Thus, near the end of the poem Oothoon—after asserting that her own virtue remains intact—offers Theotormon a deal.  While there is certainly something significant on the surface about her rejection of monogamy and willingness to forgo the idea of sexual ownership over Theotormon, we also have to look at the allegorical meaning.  Blake could certainly see freedom and democracy spreading across the globe, and that these places might also consider emulating and improving upon the institutional authority represented by Theotormon.  These other territories would shed the bonds of the Empire and other “Oothoons” could emerge.  Oothoon’s complicity could perhaps even be a critique of America’s willingness to engage in relentless capitalism much like England.  This is why Oothoon says she will “catch for thee girls of mild silver, or of furious gold” (Blake, Plate 7, Line 24), for these other territories will be rich in resources. 

            Some readers may think that instead of empowering his female protagonist, Blake is instead portraying an over-sexualized male fantasy.  Perhaps he is, but instead of looking at it as Blake inhibited by the limits of male-dominated fantasy, instead look at it as a critique of the idea of “holy” matrimony.  Theotormon, through his tears and anger, is not ready to move on to the next virtuous woman nor is he looking to get lost in lustful congress.  Those in the institution he represents would marry virtuous women, but would also indulge in their desires in secret.  By allowing him to couple with others openly, Oothoon inverts that paradigm of male, privileged power by dismissing jealousy and being “generous” with love (Blake, Plate 7, Line 29).  Not only does she take ownership of her own sexuality when she plucked the nymph-flower (Blake, Plate 1, Line 11), she returned ownership of Theotormon’s sexuality to him.  The promise of monogamy is that each partner is with each other for life as long as their partner is not with anyone else.  Oothoon subverts this by suggesting that her love for Theotormon is not hampered by jealousy and that it will endure regardless of his actions or the actions of others.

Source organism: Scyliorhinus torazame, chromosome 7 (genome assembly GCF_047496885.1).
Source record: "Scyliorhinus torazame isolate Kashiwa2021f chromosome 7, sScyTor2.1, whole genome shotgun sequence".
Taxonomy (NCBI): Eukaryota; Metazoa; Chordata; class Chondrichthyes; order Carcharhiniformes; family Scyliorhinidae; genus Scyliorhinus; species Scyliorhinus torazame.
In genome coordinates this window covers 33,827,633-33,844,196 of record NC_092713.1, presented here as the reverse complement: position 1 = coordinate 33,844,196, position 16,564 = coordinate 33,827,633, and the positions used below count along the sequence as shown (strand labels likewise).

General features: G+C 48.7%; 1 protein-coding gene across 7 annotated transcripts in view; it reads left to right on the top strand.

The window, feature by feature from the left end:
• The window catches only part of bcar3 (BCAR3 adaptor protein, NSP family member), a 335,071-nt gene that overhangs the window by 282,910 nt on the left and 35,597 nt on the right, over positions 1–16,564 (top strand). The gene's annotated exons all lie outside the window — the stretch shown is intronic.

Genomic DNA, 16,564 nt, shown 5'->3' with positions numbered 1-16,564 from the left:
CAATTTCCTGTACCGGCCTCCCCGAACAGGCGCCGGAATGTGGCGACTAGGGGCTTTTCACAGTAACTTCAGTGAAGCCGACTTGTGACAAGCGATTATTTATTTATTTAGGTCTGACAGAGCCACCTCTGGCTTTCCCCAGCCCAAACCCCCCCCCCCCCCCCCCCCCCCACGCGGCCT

Blake’s story remains unfinished.  The cycle of lamentations falling on deaf ears continues.  However, the image of Oothoon flying above the daughters suggests a hopeful resolution to the problem, that Oothoon is eventually unbound from Bromion, that America eventually frees itself from reckless capitalism that gives no consideration to the damage to the natural world or our fellow man—in other words, all things holy.  Since Blake was inventing his own mythology to argue this point, perhaps The Visions of the Daughters of Albion is also a parable.  Blake understood what it took the rest of the world much longer to learn—that freedom, democracy, what America represented must unchain itself from the relentless pursuit of profit, especially at the cost of life. 

Each character has his or her distinct interpretations of reality.  For Oothoon, she sees the world as a place where one should be generous with their joy and love.  For Bromion, the world is a place to be exploited so that one can enjoy “riches and ease” (Blake, Plate 4, Line 21).  However, Theotormon’s view is not as easy to define.  In the poem, Theotormon asks both characters to define their realities, “night or day,” “a thought,” and the nature of joy and sorrow (Blake, Plate 3, Lines 22-25, Plate 4, Lines 1-11).  Thus most of the ensuing lines are Oothoon’s answers to his questions, even though she is not sure he hears her.

            Consider the last final image of the poem.  “Thus every morning wails Oothoon, but Theotormon sits/Upon the magind ocean conversing with shadows dire” (Blake, Plate 8, Lines 11-12, emphasis mine).  This phrasing hearkens back to another myth that attempts to define reality, Plato’s “Allegory of the Cave.”  In that myth, man first perceives reality as shadows on a wall.  Shadows are dark reflections of real things, often exaggerated in size and always unable to provide a clear picture of what casts it.  Also, shadows are not alive and therefore are unholy.  All this reinforces the idea that Theotormon is unable to face a changing world.  That Oothoon continues to wail even though ignored, indicates her unwillingness to give up on him.  Until Theotormon turns from those shadows and faces reality—that all living things are holy—Oothoon’s plea will go unheard, but she has no other options. 


Works Cited

Blake, William.  “Visions of the Daughters of Albion.” CourseWeb. University of Pittsburgh. Retrieved, March 2013.

Brylowe Thora. “Visions of the Daughters of Albion Lecture/Slideshow.”  Presented at the University of Pittsburgh, March 25 2013.